The Philippines would be in a position to grab a bigger percentage of this work force if the government and the civilian-aviation sector would this early unite and plan a course of action that would ignite interest in aviation among the populace.
Avelino Zapanta, Zest Air CEO who is also lead organizer of the new group Aviation Society of the Philippines (ASP), disclosed this, saying “statistics have indicated” such a situation, in his opening remarks at the first conference of the group at the Air Force Museum in Villamor Air Base over the weekend.
Despite the gloomy economic outlook at present, airlines around the world have already given their orders for new aircraft to either Boeing and Airbus, the world’s largest aircraft manufacturers, Zapanta said.
“That’s why we have to rally those aviation institutions, like in education such as the Philippine Aviation Training Schools and others, because they need to expand,” he said, adding that local flying schools can hardly turn out 150 pilots a year.
“I don’t think we’re producing more than 150 pilots a year. We have to create more flying schools, and the government should dip its finger into it. They are the No. 1 beneficiary,” said Zapanta.
There is also a need to interest the public in the sector if the needed students are to be had, he added.
The president of ASP, Danilo Augusto Francia, concurrent manager of the Cebu-Mactan International Airport, said it is the duty of the new organization to help the government spread the virtues of modern aviation, noting the lack of local interest in this sector.
The guest speaker, Defense Secretary Gilbert Teodoro, said, “In the aviation industry, competition is the name of the game. We must avoid the pwede na [that’s good enough] mentality; many accidents have happened because of this attitude, and I think it’s time that the Philippines shed, throw away and consign perpetually to the dustbin that kind of attitude.”
He added the ASP can be a forum to espouse excellence in the aviation industry.
Zapanta’s estimate is in accord with the forecast of Boeing that there is a $3.2-trillion market for new commercial airplanes over the next 20 years, taking into account the industry’s near-term realities, including a global economic recession, declining passenger and cargo traffic and unpredictable fuel prices.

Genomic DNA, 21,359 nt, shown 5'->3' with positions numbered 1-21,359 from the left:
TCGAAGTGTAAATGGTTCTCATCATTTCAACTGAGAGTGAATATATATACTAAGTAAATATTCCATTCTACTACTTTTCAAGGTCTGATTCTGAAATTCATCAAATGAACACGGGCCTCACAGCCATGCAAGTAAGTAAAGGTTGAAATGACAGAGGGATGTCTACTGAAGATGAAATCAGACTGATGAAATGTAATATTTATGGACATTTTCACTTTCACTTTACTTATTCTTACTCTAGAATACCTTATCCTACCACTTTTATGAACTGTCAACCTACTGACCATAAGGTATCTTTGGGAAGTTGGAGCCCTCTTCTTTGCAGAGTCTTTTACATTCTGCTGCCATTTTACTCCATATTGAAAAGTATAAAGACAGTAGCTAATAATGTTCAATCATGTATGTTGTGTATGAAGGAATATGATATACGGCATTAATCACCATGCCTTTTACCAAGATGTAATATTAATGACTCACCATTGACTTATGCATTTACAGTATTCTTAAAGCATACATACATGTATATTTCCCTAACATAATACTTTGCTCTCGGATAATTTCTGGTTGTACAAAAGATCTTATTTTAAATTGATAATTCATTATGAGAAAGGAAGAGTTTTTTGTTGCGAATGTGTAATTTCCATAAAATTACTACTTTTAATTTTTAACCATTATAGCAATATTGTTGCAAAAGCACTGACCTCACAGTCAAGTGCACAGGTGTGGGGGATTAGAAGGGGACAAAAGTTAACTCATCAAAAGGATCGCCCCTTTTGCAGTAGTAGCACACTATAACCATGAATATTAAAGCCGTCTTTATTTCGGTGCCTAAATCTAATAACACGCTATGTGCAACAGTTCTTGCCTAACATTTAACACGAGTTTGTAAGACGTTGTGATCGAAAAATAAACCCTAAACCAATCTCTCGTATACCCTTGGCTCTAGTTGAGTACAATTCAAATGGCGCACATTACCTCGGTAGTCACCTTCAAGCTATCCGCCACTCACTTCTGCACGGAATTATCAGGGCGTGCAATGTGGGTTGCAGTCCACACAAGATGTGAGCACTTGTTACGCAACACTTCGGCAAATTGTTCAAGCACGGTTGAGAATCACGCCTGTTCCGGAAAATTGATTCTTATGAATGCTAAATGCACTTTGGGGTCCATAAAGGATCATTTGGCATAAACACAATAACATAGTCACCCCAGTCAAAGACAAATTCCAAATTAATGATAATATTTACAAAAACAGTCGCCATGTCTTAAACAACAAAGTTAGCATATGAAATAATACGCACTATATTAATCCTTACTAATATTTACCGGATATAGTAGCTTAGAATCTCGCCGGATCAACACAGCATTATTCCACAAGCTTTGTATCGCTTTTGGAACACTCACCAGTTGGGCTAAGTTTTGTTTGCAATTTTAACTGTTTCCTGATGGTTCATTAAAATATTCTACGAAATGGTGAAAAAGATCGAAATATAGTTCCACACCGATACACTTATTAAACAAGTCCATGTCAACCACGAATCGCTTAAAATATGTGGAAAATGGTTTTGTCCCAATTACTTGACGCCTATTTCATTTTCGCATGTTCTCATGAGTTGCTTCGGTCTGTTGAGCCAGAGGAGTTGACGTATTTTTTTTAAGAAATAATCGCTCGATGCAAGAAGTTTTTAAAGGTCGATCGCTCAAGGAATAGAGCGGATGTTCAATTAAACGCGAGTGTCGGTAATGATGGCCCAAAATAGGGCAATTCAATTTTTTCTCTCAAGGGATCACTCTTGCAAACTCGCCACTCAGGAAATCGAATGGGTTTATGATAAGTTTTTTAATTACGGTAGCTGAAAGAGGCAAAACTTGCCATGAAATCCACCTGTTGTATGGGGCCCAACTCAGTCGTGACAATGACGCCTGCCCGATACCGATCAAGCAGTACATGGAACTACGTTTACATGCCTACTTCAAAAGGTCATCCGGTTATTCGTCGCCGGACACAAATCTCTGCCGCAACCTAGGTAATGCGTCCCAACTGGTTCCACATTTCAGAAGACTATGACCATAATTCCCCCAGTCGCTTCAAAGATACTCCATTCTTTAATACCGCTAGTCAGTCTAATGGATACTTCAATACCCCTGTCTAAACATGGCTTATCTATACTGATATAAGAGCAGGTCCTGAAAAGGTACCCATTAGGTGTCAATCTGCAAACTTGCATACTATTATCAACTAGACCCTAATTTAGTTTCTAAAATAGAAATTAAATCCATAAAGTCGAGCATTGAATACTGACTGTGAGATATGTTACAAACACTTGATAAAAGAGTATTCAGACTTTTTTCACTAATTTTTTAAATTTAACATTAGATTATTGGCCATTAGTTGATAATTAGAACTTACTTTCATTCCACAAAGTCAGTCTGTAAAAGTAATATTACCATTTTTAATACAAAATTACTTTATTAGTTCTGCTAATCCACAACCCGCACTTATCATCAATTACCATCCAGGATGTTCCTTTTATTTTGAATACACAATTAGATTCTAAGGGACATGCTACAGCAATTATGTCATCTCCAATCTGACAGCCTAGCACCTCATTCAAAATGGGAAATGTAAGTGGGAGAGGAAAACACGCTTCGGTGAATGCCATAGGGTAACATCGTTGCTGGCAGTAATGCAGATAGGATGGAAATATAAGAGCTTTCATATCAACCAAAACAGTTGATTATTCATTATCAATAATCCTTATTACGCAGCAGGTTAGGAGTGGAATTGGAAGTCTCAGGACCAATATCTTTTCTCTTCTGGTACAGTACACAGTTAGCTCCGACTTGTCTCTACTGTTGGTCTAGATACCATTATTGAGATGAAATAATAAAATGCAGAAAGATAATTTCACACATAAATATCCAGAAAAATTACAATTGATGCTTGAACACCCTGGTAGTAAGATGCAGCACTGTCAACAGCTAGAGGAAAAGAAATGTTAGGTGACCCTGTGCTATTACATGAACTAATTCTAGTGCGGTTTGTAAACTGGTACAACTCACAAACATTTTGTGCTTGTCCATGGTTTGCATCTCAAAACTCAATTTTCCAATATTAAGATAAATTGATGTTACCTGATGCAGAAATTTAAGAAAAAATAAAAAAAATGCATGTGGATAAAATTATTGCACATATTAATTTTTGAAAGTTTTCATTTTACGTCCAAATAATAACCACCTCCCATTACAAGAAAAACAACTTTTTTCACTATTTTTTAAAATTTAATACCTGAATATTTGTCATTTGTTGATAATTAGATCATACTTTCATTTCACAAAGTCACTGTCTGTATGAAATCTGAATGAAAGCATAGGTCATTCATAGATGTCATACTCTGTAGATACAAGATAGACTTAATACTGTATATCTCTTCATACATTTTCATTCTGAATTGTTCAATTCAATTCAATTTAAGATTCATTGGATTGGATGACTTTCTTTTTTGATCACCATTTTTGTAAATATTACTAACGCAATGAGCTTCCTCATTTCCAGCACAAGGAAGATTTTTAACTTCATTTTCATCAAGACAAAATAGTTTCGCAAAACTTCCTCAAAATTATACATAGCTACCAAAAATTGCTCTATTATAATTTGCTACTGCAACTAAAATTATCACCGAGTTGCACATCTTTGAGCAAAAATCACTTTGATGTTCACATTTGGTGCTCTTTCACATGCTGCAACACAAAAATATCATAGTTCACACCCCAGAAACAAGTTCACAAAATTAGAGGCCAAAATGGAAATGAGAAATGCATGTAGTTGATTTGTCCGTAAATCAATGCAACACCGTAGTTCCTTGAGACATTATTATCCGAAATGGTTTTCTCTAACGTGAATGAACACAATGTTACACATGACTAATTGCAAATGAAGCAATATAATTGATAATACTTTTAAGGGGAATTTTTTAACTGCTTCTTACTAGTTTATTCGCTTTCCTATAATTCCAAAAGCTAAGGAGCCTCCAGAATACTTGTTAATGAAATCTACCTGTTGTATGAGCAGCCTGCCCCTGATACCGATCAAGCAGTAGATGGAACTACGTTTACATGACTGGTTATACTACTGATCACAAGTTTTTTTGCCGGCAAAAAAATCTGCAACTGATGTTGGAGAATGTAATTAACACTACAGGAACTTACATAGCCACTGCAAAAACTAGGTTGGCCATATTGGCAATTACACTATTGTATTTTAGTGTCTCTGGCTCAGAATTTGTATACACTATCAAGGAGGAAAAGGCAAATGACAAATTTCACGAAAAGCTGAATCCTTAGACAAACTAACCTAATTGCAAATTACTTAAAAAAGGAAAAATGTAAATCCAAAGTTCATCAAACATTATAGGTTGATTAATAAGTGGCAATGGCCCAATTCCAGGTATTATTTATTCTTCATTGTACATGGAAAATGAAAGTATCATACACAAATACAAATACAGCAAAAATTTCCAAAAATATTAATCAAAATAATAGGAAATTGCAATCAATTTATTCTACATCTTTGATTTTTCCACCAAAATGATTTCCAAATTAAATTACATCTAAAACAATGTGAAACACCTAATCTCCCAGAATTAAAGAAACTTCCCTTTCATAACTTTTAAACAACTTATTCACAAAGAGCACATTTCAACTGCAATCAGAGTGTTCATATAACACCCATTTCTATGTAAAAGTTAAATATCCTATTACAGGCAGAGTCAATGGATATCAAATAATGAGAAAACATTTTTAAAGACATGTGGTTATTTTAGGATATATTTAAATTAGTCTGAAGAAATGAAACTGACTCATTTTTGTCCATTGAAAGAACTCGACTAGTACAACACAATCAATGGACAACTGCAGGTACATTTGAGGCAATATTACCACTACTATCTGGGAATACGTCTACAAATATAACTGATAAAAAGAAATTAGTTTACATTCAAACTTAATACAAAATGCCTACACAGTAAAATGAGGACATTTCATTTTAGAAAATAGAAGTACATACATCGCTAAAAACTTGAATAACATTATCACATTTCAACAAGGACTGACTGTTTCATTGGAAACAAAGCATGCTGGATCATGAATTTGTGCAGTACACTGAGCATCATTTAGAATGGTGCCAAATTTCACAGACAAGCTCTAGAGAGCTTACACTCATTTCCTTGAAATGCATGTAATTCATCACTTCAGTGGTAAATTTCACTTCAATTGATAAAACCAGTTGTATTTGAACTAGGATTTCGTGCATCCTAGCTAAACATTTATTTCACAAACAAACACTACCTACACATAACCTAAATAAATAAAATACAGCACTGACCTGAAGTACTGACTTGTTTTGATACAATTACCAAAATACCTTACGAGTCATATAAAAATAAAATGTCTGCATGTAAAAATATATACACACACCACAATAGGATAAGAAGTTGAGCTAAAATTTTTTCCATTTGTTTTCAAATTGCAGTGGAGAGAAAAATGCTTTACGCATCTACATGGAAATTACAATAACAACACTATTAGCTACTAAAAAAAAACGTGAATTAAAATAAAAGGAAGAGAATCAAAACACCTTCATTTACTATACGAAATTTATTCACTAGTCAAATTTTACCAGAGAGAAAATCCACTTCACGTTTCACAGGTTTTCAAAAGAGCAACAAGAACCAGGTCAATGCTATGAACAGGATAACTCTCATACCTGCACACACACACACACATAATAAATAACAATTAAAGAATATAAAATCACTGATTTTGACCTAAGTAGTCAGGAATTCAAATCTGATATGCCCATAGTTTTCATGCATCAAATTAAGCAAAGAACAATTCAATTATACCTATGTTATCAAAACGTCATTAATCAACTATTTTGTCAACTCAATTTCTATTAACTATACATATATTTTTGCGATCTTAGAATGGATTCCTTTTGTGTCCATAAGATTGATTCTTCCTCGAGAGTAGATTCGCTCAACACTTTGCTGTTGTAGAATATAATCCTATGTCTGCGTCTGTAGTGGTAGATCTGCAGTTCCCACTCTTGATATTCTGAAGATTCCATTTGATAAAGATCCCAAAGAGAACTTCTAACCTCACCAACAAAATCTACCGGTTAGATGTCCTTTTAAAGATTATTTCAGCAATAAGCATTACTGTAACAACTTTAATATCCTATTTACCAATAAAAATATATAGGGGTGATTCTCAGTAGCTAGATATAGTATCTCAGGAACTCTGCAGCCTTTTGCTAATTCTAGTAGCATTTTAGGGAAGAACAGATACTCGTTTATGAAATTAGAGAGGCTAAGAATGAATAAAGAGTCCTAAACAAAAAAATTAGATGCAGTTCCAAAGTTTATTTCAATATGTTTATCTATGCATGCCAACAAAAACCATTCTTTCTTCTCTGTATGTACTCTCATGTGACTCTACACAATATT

The Boeing 2009 Current Market Outlook released in London in June foresees a market for 29,000 new commercial passenger and freighter airplanes by 2028.
The rest of the aircraft requirement worldwide is supplied by Airbus of the European Union, and smaller aircraft manufacturers in China, Brazil, the United Kingdom, Canada and Australia.
The report, now on its 45th year of public release and widely regarded as the most comprehensive and respected analysis of the commercial aviation market, reflects the extremely dynamic situation the industry is facing today.
“While the commercial aviation industry is facing a significant downturn, it is cyclic and has a long history of declines and upturns,” said Randy Tinseth, Boeing vice president marketing. “Over the past 30 years, through both tough and good times, traffic growth has averaged more than 5 percent per year, demonstrating the resilience of the market. The long-term outlook points to the next 20 years as being a time in which we see fundamental underlying factors supporting a strong need for new airplanes.”
Boeing expects passenger traffic to grow at an average rate of 4.9 percent each year for the next 20 years. Demand globally remains strong for new, more efficient commercial airplanes in response to high fuel prices, aging fleets and environmental concerns.
Boeing predicts that airlines will grow by responding to their passengers’ preference for more flight choices, lower fares and direct access to a wider range of destinations. This means they will focus on offering more flights using more efficient airplanes, rather than on using significantly larger airplanes.